Another aspect of the SCIP's issue-focused approach was to think outside the bounds of existing programs, Gayman said.

"You can have strong programs that do a good job of hitting the populations that access that program, but at the end of the day, our mission isn't to help people who enter programs," she said. "Our mission is to help the community."

United Way's new focus

With the SCIP complete, United Way of Washington County has decided to focus its funding and volunteer-raising on a few specific goals within the plan, Gayman said. United Way will focus on school-readiness, reducing learning-loss, social and emotional supports for students, housing, sustainable employment, reducing risk behaviors and increasing healthy behaviors, she said.

These strategic investments were chosen because they are areas where United Way can excel and "move the needle," Gayman said.

"Instead of giving a thousand dollars here or there, we could really give a significant amount of money" in the selected areas, she said.

United Way of Washington County also is moving away from its focus on fundraising goals, long symbolized by thermometer charts in Public Square.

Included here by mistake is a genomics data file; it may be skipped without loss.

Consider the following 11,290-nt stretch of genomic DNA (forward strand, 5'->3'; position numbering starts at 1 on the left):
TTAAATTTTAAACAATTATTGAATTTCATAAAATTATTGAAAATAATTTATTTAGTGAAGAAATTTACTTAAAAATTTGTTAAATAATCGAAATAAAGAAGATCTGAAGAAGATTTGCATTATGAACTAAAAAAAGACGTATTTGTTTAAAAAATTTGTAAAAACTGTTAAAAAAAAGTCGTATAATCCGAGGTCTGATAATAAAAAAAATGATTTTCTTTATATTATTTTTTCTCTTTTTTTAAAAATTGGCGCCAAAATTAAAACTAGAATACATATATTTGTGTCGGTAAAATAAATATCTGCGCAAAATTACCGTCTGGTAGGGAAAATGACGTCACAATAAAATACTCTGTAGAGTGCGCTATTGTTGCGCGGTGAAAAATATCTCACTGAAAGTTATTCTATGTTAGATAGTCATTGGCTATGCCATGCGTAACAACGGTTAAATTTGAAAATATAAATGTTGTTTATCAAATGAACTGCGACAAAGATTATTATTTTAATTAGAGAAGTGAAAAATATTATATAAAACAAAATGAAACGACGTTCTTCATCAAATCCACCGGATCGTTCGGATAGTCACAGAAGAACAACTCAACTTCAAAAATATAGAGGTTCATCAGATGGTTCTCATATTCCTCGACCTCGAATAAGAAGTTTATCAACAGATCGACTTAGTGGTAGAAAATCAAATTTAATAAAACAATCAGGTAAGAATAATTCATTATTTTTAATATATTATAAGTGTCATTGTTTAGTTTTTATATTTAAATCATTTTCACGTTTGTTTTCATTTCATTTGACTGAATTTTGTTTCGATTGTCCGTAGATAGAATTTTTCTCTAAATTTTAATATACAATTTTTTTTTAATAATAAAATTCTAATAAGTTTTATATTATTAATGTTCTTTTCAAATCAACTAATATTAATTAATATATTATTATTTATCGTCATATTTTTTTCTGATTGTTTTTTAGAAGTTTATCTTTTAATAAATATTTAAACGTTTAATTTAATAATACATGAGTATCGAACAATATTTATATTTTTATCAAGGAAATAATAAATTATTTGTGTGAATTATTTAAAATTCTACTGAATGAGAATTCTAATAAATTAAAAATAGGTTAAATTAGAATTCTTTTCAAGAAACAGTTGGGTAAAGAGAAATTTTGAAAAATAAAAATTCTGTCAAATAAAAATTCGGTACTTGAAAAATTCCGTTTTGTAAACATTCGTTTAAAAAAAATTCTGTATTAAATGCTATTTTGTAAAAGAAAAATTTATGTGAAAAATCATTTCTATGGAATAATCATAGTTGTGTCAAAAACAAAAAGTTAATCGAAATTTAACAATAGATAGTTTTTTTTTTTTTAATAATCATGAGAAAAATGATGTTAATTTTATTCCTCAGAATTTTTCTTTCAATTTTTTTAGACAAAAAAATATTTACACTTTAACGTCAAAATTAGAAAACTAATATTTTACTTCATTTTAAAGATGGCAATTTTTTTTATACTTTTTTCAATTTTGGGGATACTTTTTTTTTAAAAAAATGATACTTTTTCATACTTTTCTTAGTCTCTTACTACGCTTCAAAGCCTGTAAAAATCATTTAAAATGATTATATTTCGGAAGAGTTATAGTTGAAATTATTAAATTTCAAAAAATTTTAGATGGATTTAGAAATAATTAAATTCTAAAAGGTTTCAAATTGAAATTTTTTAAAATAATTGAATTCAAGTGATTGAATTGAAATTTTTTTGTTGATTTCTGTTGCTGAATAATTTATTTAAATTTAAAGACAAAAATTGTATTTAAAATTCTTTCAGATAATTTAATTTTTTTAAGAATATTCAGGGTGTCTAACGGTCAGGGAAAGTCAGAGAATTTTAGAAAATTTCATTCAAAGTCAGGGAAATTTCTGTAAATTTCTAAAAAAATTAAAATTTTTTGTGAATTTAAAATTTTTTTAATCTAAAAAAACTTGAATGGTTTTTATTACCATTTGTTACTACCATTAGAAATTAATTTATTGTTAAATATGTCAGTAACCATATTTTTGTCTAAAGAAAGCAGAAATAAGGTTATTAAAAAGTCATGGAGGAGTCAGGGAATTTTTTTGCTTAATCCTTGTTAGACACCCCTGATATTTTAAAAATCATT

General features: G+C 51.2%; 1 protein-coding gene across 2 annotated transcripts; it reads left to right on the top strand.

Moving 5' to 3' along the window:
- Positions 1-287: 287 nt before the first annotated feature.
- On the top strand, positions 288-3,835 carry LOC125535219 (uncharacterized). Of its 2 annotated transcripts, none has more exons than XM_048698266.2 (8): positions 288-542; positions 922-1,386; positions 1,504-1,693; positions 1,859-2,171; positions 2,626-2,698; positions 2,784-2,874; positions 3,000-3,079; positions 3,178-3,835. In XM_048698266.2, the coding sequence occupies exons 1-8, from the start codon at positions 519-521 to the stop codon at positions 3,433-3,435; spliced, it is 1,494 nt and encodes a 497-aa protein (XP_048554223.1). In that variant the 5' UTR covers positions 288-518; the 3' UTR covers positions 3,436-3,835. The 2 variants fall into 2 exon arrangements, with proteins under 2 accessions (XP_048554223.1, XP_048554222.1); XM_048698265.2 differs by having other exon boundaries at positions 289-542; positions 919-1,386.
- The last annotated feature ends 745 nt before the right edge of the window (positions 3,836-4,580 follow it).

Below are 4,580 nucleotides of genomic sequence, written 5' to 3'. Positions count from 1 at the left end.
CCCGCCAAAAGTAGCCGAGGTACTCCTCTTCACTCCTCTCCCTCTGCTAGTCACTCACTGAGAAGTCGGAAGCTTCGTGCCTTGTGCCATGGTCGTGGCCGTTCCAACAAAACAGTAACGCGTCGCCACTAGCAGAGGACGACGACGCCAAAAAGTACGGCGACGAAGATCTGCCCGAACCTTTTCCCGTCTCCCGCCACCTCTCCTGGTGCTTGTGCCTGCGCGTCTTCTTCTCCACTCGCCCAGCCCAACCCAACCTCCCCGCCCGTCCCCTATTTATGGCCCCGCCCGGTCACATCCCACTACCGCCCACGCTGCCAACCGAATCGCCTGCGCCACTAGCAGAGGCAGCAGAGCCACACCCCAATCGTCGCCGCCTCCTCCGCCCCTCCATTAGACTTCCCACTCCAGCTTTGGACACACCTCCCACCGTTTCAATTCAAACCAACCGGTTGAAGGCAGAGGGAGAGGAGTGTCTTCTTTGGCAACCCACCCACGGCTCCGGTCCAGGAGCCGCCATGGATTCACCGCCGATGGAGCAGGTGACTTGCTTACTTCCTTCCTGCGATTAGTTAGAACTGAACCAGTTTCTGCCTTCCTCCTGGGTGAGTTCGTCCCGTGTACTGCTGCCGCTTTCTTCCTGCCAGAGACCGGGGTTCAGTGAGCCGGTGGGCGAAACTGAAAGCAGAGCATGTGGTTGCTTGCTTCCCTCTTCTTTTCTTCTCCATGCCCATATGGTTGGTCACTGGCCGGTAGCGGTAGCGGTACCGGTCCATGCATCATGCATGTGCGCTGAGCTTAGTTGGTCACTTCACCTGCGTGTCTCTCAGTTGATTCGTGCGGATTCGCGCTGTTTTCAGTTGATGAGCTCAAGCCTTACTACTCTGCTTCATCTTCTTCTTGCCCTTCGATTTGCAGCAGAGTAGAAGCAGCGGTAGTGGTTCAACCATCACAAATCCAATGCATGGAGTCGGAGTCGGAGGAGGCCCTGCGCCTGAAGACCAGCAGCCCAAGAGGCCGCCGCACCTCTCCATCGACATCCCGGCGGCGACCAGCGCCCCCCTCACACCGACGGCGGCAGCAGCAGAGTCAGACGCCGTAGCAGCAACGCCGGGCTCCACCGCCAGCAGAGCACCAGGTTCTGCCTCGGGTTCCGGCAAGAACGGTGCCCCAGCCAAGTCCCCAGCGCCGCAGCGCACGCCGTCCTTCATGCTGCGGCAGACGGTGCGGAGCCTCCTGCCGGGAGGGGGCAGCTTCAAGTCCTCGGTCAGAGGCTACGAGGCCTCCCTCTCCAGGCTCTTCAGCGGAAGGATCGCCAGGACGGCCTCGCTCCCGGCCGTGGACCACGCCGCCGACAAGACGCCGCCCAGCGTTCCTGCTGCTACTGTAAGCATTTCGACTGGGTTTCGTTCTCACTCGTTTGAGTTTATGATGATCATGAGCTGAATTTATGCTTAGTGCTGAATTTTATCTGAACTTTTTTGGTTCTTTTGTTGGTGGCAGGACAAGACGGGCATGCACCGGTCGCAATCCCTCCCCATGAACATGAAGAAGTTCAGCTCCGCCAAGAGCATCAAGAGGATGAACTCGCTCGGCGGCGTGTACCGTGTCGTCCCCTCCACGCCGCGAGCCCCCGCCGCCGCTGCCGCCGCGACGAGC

"Instead of saying, 'You need to raise $1.65 million,' you say, 'You've got to reduce this issue by 5 percent over the next five years,'" Gayman said. "That becomes our challenge; that becomes our thermometer. And the lives that are improved become our outcome."

Time for action

Though many of the goals in the plan have long been part of the missions of community organizations, some focus groups saw the need for new programs or strategies.

A small business and entrepreneurial resource center, a housing-first program, and a shared facility for local and visiting artisans are among the new initiatives suggested in the document.

In many cases, the goals included specific improvement objectives linked to key statistics — such as increasing the graduation rate by 1 percent each year and increasing the number of ballots cast by 10 percent in the next five years.